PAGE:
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Public Interest Technology

Colleges Form Network to Support Public Interest Tech

A group of 21 colleges and universities are coming together to advance and shape public advancements in technology to serve the public good.

Georgetown University is leading a group of 21 colleges and universities to create the Public Interest Technology University Network (PIT-UN). The group's efforts will revolve around boosting the emerging field of public interest technology through scholarships, new courses and research collaborations.

PIT-UN is funded by the Ford Foundation, Hewlett Foundation and New America. Participating universities include Carnegie Mellon University, Georgia Tech, Harvard University, Howard University, Massachusetts Institute of Technology and the University of California, Berkley.

"Public interest technology, with its roots in the fundamental concept of common good, reflects our mission and commitment to social justice," said Georgetown Provost Robert Groves. "The network will help us bring together legal and policy experts, computer scientists, ethicists and others to find shared solutions to specific policy problems and deepen our cross-disciplinary work in this area."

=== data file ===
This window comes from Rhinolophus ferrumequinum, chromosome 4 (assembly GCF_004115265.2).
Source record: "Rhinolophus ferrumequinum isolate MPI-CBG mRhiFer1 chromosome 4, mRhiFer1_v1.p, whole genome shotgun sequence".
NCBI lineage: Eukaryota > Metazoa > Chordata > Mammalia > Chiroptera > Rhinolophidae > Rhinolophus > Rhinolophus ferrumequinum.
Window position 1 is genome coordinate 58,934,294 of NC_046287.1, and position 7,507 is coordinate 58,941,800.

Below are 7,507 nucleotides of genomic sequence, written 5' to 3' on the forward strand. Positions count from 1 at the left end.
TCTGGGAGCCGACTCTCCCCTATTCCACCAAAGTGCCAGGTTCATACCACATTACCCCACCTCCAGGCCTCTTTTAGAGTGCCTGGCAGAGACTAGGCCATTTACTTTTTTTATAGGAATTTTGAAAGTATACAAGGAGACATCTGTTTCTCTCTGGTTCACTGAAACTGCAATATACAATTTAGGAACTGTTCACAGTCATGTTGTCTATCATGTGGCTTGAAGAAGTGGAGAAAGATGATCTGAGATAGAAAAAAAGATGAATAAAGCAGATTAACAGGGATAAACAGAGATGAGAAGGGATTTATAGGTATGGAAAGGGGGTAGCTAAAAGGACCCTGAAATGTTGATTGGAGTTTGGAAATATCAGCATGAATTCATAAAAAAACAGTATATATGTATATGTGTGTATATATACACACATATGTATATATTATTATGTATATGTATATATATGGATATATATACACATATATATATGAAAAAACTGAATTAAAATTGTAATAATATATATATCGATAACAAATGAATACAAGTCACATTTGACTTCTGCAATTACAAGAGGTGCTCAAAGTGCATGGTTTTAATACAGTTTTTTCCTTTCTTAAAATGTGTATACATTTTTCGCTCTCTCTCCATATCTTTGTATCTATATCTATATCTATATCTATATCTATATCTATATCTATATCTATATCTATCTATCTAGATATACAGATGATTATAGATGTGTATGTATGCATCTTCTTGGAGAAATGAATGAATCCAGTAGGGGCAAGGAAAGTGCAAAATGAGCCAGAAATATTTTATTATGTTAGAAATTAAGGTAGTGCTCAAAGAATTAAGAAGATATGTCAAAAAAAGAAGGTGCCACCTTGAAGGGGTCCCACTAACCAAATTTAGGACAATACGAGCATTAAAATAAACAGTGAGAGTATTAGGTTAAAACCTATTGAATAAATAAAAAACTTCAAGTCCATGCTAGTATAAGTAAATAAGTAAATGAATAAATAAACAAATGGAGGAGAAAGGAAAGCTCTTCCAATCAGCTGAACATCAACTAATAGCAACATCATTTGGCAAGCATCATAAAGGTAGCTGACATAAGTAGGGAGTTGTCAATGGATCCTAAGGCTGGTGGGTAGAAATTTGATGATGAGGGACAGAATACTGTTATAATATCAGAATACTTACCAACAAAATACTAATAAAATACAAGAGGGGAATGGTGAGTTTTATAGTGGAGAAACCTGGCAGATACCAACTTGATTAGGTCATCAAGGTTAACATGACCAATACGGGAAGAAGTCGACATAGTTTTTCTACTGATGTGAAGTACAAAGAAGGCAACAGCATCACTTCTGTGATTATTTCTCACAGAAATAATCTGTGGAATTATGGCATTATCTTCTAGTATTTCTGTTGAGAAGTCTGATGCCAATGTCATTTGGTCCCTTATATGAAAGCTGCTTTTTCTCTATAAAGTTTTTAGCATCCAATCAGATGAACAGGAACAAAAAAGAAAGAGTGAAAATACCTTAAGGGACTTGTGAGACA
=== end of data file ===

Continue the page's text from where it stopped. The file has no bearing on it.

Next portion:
Each of the colleges participating is asked to include at least one of the five elements in their work on campus:

  1. Supporting the curriculum and faculty development to enable inter-disciplinary and cross-disciplinary education of students;
  2. Developing experiential learning opportunities with public and private sector partners in the public interest technology space;
  3. Finding ways to support graduates who pursue careers working in public interest technology while recognizing that financial considerations may make careers in this area unaffordable to many;
  4. Creating mechanisms for faculty to receive recognition for research, curriculum development, teaching and service work to build public interest technology as an arena of inquiry; and
  5. Providing institutional data to allow for the measurement of the effectiveness of the interventions in order to develop a field of study in public interest technology.

More information about PIT-UN can be found here.

About the Author

Sara Friedman is a reporter/producer for Campus Technology, THE Journal and STEAM Universe covering education policy and a wide range of other public-sector IT topics.

Friedman is a graduate of Ithaca College, where she studied journalism, politics and international communications.

Friedman can be contacted at [email protected] or follow her on Twitter @SaraEFriedman.

Click here for previous articles by Friedman.

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